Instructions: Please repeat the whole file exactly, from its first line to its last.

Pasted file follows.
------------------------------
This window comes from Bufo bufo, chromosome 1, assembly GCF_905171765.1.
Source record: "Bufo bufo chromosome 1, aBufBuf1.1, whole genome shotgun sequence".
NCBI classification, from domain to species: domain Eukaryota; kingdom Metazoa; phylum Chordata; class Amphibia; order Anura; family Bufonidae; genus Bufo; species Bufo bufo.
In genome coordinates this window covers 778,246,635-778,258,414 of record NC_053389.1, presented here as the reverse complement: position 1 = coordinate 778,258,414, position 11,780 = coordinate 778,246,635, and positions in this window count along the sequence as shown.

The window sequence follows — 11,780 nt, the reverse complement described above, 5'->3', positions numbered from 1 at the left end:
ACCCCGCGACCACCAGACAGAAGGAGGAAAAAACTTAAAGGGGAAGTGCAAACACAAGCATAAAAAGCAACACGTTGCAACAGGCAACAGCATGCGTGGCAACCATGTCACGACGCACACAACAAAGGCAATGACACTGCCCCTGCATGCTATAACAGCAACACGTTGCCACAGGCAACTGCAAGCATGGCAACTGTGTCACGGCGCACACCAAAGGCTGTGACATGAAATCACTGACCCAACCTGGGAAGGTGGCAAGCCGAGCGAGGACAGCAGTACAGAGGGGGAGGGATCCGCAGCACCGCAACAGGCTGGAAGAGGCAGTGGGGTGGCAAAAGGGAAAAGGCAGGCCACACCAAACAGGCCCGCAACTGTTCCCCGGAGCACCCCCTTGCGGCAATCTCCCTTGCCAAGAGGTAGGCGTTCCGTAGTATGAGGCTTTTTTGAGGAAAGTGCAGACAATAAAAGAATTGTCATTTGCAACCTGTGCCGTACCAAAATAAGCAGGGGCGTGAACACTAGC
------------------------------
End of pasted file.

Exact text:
This window comes from Bufo bufo, chromosome 1, assembly GCF_905171765.1.
Source record: "Bufo bufo chromosome 1, aBufBuf1.1, whole genome shotgun sequence".
NCBI classification, from domain to species: domain Eukaryota; kingdom Metazoa; phylum Chordata; class Amphibia; order Anura; family Bufonidae; genus Bufo; species Bufo bufo.
In genome coordinates this window covers 778,246,635-778,258,414 of record NC_053389.1, presented here as the reverse complement: position 1 = coordinate 778,258,414, position 11,780 = coordinate 778,246,635, and positions in this window count along the sequence as shown.

The window sequence follows — 11,780 nt, the reverse complement described above, 5'->3', positions numbered from 1 at the left end:
ACCCCGCGACCACCAGACAGAAGGAGGAAAAAACTTAAAGGGGAAGTGCAAACACAAGCATAAAAAGCAACACGTTGCAACAGGCAACAGCATGCGTGGCAACCATGTCACGACGCACACAACAAAGGCAATGACACTGCCCCTGCATGCTATAACAGCAACACGTTGCCACAGGCAACTGCAAGCATGGCAACTGTGTCACGGCGCACACCAAAGGCTGTGACATGAAATCACTGACCCAACCTGGGAAGGTGGCAAGCCGAGCGAGGACAGCAGTACAGAGGGGGAGGGATCCGCAGCACCGCAACAGGCTGGAAGAGGCAGTGGGGTGGCAAAAGGGAAAAGGCAGGCCACACCAAACAGGCCCGCAACTGTTCCCCGGAGCACCCCCTTGCGGCAATCTCCCTTGCCAAGAGGTAGGCGTTCCGTAGTATGAGGCTTTTTTGAGGAAAGTGCAGACAATAAAAGAATTGTCATTTGCAACCTGTGCCGTACCAAAATAAGCAGGGGCGTGAACACTAGC